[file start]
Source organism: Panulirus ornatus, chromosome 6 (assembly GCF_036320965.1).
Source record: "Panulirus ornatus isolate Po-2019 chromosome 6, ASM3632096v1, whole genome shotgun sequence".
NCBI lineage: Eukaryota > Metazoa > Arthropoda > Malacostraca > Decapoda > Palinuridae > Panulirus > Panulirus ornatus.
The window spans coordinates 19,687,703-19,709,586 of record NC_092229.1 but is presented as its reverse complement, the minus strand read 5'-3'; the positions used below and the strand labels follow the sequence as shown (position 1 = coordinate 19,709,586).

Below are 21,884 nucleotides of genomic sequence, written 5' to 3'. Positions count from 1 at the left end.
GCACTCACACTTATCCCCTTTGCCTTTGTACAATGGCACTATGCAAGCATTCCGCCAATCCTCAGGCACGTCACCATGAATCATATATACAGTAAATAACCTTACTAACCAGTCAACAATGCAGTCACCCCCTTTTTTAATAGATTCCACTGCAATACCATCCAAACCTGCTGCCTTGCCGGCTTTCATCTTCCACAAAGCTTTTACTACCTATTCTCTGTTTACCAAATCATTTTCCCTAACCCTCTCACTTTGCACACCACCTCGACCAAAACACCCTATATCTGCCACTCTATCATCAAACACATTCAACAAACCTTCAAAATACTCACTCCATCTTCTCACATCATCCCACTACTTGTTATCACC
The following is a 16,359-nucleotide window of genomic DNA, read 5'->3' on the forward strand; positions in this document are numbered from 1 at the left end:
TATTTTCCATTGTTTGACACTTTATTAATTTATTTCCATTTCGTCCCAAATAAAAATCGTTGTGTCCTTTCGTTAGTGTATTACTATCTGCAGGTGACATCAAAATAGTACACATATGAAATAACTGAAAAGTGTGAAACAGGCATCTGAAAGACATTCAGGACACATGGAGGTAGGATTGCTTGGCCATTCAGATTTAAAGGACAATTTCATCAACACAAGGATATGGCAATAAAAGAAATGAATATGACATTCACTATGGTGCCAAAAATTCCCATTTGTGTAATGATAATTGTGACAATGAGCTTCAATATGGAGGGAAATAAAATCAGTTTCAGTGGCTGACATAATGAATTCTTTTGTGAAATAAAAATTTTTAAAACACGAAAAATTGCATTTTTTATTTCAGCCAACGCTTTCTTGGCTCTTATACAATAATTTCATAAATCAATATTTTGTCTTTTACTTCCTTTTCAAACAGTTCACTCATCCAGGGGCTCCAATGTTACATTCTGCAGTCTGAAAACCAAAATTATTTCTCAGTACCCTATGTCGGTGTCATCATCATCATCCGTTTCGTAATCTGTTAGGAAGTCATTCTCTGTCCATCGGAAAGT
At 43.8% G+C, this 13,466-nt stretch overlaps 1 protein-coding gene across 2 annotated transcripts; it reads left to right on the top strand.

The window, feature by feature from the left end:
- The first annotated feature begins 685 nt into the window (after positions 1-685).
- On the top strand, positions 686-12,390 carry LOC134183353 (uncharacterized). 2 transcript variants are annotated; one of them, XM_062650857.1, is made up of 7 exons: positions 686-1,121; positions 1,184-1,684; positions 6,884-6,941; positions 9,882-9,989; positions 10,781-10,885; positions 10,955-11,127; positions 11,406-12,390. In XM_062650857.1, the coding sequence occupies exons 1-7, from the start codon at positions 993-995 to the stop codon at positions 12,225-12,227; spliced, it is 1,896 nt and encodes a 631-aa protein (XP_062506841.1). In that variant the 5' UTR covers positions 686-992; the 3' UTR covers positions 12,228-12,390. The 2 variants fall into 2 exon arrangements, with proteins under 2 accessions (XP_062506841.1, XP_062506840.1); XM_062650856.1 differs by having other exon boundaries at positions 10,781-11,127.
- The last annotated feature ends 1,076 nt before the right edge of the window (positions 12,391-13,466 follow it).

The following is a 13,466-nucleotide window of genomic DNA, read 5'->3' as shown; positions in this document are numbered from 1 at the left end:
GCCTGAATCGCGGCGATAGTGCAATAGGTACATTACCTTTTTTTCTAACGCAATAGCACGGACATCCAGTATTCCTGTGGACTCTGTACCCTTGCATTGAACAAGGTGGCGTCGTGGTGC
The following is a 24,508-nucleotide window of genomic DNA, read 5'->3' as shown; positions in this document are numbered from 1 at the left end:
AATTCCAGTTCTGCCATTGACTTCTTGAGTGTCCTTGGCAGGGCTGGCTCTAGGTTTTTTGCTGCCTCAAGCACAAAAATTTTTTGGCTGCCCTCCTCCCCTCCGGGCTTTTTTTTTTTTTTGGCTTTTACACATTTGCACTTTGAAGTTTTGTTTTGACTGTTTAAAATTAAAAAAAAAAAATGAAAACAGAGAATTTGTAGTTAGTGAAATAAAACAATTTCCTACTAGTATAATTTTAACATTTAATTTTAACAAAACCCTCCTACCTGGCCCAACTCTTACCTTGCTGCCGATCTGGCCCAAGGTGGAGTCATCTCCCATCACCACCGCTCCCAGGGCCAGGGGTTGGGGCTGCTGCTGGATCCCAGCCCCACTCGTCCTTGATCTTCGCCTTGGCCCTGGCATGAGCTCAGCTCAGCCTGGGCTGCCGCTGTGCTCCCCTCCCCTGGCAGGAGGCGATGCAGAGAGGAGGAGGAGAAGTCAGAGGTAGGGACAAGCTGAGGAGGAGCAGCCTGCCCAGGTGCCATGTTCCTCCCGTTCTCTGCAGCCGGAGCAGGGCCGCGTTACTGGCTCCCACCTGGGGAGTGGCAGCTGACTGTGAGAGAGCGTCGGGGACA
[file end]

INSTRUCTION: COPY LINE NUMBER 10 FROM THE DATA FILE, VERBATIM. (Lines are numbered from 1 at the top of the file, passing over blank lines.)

The window, feature by feature from the left end: